Saturday, November 29, 2014

I Shopped Small

Today was small business Saturday. I know the local movement has been coopted by a national company, but it still makes sense to shop local, small, independent businesses when you can. (If you don't have 'em, you can't; but if you don't support them when you do have them...) One of the most important reasons you should is that small businesses move our economy; the money stays in your community at a much higher rate.

I hit the LNS to buy a ton of fabric for Debbie's Ultimate Crazy January Challenge. It was pretty busy when I got there--they were giving 20% off--but when I left there was only one other customer. I hope they had waves of customers in later. Then I went to the needlepoint shop where I can usually find the specialty fibers I need. There were three customers, though there were no sales running. Then I hit the bead store. It was pretty quiet as well, even though they had teamed up with the local knitting shop and needlepoint shop for discounts. I asked the owner how it was going. "Everybody's at the mall," she sighed.

I used to shop Colorado Boulevard in Pasadena. Slowly all the funky cool shops gave way to Gaps and Abercrombie and Anthropologie and H&M and J. Crew. The problem with this--and it's happened in countless places-- is that you could just be anywhere. It's the mallification of America. All the same shops, all the same goods, all the same restaurants with all the same foods. Once there were many quaint and useful local shops and now towns across America are full of samey-saminess. I'm sure someone takes comfort in that.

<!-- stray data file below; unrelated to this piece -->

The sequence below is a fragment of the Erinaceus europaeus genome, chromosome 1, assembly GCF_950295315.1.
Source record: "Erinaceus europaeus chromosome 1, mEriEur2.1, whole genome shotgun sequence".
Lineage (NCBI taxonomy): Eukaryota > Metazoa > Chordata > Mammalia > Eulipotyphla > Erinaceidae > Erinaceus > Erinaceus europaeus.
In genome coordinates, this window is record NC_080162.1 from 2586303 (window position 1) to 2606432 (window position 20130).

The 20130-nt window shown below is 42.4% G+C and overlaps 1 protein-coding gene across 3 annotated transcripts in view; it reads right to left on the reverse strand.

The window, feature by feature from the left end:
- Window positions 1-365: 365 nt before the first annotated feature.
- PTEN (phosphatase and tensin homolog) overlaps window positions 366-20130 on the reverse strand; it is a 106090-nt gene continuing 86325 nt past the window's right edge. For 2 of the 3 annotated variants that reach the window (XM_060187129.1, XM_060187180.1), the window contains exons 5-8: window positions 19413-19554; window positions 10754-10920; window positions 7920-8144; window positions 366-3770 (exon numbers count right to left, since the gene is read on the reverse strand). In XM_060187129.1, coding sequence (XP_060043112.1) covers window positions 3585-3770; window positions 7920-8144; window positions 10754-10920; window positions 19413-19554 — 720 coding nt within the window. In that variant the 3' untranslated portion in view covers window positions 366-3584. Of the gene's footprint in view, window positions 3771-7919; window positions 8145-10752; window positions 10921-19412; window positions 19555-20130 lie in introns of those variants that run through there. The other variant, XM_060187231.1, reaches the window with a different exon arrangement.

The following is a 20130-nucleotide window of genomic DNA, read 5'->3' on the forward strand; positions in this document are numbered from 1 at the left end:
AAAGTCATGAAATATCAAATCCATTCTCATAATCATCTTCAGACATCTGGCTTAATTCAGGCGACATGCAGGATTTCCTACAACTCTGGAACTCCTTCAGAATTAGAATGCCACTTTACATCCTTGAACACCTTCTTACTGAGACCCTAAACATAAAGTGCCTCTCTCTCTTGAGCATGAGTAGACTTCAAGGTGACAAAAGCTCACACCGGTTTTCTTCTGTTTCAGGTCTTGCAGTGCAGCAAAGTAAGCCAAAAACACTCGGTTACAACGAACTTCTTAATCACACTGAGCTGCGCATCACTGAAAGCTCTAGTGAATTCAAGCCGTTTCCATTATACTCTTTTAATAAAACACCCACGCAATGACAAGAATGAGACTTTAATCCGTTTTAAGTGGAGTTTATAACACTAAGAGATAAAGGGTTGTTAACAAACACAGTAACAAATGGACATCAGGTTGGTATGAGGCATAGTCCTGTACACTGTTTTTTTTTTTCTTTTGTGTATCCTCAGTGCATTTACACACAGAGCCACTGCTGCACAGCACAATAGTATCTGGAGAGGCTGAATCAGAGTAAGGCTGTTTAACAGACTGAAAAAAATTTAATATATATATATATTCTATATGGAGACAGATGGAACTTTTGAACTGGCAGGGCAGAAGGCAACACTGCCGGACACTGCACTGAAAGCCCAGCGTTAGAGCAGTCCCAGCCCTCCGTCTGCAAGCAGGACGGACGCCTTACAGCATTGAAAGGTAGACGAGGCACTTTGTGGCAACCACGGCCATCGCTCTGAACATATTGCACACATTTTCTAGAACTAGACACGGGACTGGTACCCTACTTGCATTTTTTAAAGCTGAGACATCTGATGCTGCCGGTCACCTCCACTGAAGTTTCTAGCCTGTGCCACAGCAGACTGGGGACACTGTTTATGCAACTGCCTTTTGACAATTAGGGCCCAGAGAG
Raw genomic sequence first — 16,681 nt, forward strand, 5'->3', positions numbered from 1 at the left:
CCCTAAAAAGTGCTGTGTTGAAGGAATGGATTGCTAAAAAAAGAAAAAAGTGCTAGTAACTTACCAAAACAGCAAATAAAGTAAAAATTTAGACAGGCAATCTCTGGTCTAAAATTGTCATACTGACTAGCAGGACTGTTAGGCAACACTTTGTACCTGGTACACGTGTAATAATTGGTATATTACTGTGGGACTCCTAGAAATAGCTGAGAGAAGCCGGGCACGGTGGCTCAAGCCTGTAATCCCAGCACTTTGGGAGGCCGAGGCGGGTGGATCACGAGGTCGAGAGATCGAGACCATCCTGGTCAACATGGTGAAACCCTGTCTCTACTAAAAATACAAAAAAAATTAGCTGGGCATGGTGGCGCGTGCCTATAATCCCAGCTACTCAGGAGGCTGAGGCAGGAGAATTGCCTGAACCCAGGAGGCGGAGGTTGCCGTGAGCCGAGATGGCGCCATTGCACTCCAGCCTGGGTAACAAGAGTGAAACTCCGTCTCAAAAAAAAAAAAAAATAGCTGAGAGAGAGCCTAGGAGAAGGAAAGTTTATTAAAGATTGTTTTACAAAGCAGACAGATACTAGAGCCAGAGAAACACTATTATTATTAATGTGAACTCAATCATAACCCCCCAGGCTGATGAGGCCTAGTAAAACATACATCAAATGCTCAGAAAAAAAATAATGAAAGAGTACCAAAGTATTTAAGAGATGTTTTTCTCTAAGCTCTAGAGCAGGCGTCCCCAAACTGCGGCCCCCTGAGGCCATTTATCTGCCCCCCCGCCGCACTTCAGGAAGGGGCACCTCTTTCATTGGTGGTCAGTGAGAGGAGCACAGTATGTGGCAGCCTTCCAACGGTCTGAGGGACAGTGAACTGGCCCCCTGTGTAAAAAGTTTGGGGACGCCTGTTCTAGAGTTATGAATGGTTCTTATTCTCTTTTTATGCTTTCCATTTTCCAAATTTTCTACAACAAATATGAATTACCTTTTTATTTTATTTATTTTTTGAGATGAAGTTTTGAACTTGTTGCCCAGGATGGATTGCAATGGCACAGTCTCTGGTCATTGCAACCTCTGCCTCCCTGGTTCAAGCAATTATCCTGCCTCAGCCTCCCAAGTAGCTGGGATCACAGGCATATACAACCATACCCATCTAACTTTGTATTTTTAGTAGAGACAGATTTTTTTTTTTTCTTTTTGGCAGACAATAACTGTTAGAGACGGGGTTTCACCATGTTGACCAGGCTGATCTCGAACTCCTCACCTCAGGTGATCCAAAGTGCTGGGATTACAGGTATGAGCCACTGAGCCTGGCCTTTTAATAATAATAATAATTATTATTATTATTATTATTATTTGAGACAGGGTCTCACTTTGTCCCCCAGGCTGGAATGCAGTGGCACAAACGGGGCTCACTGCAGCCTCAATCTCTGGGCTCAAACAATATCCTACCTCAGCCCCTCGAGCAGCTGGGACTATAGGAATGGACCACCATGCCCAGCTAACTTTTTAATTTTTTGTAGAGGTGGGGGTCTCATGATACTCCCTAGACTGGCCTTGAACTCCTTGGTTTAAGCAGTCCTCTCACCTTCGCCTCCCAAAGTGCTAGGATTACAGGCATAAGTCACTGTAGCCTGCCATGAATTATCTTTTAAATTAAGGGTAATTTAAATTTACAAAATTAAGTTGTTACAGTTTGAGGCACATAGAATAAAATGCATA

10 comments:

Beth said...

And it is no fun to shop while on vacation anymore for that very reason. All the stores are he same as back home.

Yekaterina Haussler said...

There are only a few small businesses in our area, and I would love to buy my threads and patterns there, but - they are so expensive! I just can't afford it... Although I would really like to help.

Jo who can't think of a clever nickname said...

I've seen a lot about Small Business Saturday in the UK this year. It's quite tricky for me because I work for a national company! Without us there wouldn't be a proper bookshop in our town at all. We only just survive because we have the backup of the larger company and are subsidised to a certain extent by the city shops in our chain.
I think a town centre needs a mixture of national chains and local owner-run businesses. What harms us most are the out of town retail parks. Next (clothing chain) opened their branch on one which did so much damage to the town centre, they could have brought many more people into the High Street.

Margaret said...

The town where we went to college went through that. It's all fancy now with the usual shops, no unusual ones. One shop has survived from my college days and seems to be going strong, fingers crossed.

Robin said...

We shopped and ate small on Saturday. Actually, we try to shop local when we can throughout the year.